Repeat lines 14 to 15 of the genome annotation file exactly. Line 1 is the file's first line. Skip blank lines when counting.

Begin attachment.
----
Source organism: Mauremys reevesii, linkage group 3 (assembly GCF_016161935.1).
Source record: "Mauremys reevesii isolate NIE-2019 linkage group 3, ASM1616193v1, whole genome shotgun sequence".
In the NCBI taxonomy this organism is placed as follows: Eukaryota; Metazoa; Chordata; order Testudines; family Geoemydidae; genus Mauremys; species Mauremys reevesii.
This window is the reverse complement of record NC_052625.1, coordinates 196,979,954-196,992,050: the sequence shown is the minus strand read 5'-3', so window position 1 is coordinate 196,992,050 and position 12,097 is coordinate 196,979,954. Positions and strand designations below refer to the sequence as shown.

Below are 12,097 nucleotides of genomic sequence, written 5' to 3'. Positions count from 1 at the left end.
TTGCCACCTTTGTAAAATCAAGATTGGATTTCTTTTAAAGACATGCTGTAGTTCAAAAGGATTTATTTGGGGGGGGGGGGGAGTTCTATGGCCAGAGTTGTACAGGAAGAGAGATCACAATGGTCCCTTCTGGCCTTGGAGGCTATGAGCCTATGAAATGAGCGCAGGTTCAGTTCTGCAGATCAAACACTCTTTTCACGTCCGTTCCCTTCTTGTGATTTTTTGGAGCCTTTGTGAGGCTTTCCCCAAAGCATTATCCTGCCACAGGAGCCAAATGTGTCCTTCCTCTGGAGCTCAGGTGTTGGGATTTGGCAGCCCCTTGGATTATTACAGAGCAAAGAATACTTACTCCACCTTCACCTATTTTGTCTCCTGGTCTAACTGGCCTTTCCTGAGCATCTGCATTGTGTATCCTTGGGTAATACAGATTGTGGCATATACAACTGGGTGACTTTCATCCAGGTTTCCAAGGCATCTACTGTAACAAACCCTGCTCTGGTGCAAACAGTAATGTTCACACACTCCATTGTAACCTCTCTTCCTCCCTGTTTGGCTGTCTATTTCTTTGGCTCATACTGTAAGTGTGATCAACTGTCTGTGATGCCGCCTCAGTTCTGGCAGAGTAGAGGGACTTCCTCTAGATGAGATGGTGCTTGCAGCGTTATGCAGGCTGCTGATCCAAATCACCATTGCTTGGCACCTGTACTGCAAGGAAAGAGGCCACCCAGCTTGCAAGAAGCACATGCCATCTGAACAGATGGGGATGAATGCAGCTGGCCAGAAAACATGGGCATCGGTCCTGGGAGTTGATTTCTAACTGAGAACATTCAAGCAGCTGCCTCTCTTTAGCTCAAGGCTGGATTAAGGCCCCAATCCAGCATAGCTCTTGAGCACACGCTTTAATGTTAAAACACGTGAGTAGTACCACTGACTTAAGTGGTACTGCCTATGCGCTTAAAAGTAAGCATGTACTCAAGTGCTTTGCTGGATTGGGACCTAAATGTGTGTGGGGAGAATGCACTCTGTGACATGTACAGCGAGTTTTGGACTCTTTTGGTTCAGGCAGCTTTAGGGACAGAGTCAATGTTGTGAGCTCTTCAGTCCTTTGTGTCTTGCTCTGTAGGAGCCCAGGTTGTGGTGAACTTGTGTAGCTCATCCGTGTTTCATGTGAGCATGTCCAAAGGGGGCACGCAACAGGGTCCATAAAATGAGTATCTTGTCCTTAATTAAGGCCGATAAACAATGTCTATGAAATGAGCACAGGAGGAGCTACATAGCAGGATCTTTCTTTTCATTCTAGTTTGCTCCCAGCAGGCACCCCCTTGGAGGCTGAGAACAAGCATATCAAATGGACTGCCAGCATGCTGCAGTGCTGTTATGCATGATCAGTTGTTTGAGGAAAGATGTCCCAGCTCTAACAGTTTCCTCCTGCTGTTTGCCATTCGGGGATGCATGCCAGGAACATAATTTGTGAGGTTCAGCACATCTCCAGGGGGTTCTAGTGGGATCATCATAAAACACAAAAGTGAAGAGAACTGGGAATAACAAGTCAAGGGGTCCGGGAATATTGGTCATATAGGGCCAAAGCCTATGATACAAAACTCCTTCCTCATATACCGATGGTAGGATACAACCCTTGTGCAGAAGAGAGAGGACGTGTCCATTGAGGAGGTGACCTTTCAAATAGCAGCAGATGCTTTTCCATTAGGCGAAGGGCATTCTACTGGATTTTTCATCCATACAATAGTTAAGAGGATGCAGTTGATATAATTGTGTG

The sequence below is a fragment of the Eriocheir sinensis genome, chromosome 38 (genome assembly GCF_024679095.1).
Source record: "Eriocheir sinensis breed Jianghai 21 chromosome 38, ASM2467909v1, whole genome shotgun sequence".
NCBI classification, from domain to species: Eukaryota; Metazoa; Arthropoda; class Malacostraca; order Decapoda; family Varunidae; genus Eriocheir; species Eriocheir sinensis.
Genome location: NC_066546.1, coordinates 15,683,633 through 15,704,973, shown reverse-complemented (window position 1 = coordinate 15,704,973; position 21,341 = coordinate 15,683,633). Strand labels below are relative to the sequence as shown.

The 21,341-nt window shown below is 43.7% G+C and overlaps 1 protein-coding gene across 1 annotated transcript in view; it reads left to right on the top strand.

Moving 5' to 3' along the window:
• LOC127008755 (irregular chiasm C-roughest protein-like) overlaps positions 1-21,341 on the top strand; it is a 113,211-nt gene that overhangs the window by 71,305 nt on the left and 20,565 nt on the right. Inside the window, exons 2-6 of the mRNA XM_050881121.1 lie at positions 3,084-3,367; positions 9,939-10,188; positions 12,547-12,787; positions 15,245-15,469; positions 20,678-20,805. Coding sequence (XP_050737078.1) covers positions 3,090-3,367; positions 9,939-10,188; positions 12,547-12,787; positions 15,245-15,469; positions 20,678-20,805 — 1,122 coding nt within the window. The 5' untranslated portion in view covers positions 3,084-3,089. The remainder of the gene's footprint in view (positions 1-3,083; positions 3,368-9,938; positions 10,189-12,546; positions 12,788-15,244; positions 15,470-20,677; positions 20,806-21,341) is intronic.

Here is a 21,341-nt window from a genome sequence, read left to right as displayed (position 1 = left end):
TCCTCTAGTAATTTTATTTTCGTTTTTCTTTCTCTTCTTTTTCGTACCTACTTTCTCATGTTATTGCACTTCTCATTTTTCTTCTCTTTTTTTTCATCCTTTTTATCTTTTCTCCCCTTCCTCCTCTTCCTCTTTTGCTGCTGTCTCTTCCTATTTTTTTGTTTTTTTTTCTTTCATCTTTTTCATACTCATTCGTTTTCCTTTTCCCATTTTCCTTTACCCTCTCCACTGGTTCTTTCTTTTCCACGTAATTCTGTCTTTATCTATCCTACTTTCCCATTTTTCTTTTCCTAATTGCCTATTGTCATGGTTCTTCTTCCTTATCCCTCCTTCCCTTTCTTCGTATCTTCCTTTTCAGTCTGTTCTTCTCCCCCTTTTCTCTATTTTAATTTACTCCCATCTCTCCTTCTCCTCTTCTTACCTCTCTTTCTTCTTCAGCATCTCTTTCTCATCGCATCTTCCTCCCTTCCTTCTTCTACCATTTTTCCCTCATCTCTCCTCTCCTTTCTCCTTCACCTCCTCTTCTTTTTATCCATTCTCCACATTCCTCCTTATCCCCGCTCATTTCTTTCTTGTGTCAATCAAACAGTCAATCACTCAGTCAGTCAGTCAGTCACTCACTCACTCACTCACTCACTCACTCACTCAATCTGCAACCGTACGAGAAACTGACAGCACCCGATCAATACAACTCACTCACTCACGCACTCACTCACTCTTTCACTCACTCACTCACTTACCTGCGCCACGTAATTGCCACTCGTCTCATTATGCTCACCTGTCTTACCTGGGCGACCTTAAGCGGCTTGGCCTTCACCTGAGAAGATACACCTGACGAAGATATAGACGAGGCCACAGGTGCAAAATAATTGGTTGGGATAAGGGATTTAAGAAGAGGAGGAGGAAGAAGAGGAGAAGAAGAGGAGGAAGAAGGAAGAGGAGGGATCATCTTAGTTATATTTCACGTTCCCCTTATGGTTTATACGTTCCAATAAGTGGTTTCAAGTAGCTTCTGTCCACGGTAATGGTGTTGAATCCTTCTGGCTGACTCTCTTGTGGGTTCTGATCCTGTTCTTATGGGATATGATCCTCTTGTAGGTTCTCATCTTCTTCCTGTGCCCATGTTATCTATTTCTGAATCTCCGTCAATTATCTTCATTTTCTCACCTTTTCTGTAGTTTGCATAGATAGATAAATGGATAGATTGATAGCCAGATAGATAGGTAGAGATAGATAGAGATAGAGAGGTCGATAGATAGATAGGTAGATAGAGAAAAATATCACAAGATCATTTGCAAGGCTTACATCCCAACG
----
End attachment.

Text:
Here is a 21,341-nt window from a genome sequence, read left to right as displayed (position 1 = left end):
TCCTCTAGTAATTTTATTTTCGTTTTTCTTTCTCTTCTTTTTCGTACCTACTTTCTCATGTTATTGCACTTCTCATTTTTCTTCTCTTTTTTTTCATCCTTTTTATCTTTTCTCCCCTTCCTCCTCTTCCTCTTTTGCTGCTGTCTCTTCCTATTTTTTTGTTTTTTTTTCTTTCATCTTTTTCATACTCATTCGTTTTCCTTTTCCCATTTTCCTTTACCCTCTCCACTGGTTCTTTCTTTTCCACGTAATTCTGTCTTTATCTATCCTACTTTCCCATTTTTCTTTTCCTAATTGCCTATTGTCATGGTTCTTCTTCCTTATCCCTCCTTCCCTTTCTTCGTATCTTCCTTTTCAGTCTGTTCTTCTCCCCCTTTTCTCTATTTTAATTTACTCCCATCTCTCCTTCTCCTCTTCTTACCTCTCTTTCTTCTTCAGCATCTCTTTCTCATCGCATCTTCCTCCCTTCCTTCTTCTACCATTTTTCCCTCATCTCTCCTCTCCTTTCTCCTTCACCTCCTCTTCTTTTTATCCATTCTCCACATTCCTCCTTATCCCCGCTCATTTCTTTCTTGTGTCAATCAAACAGTCAATCACTCAGTCAGTCAGTCAGTCACTCACTCACTCACTCACTCACTCACTCACTCAATCTGCAACCGTACGAGAAACTGACAGCACCCGATCAATACAACTCACTCACTCACGCACTCACTCACTCTTTCACTCACTCACTCACTTACCTGCGCCACGTAATTGCCACTCGTCTCATTATGCTCACCTGTCTTACCTGGGCGACCTTAAGCGGCTTGGCCTTCACCTGAGAAGATACACCTGACGAAGATATAGACGAGGCCACAGGTGCAAAATAATTGGTTGGGATAAGGGATTTAAGAAGAGGAGGAGGAAGAAGAGGAGAAGAAGAGGAGGAAGAAGGAAGAGGAGGGATCATCTTAGTTATATTTCACGTTCCCCTTATGGTTTATACGTTCCAATAAGTGGTTTCAAGTAGCTTCTGTCCACGGTAATGGTGTTGAATCCTTCTGGCTGACTCTCTTGTGGGTTCTGATCCTGTTCTTATGGGATATGATCCTCTTGTAGGTTCTCATCTTCTTCCTGTGCCCATGTTATCTATTTCTGAATCTCCGTCAATTATCTTCATTTTCTCACCTTTTCTGTAGTTTGCATAGATAGATAAATGGATAGATTGATAGCCAGATAGATAGGTAGAGATAGATAGAGATAGAGAGGTCGATAGATAGATAGGTAGATAGAGAAAAATATCACAAGATCATTTGCAAGGCTTACATCCCAACG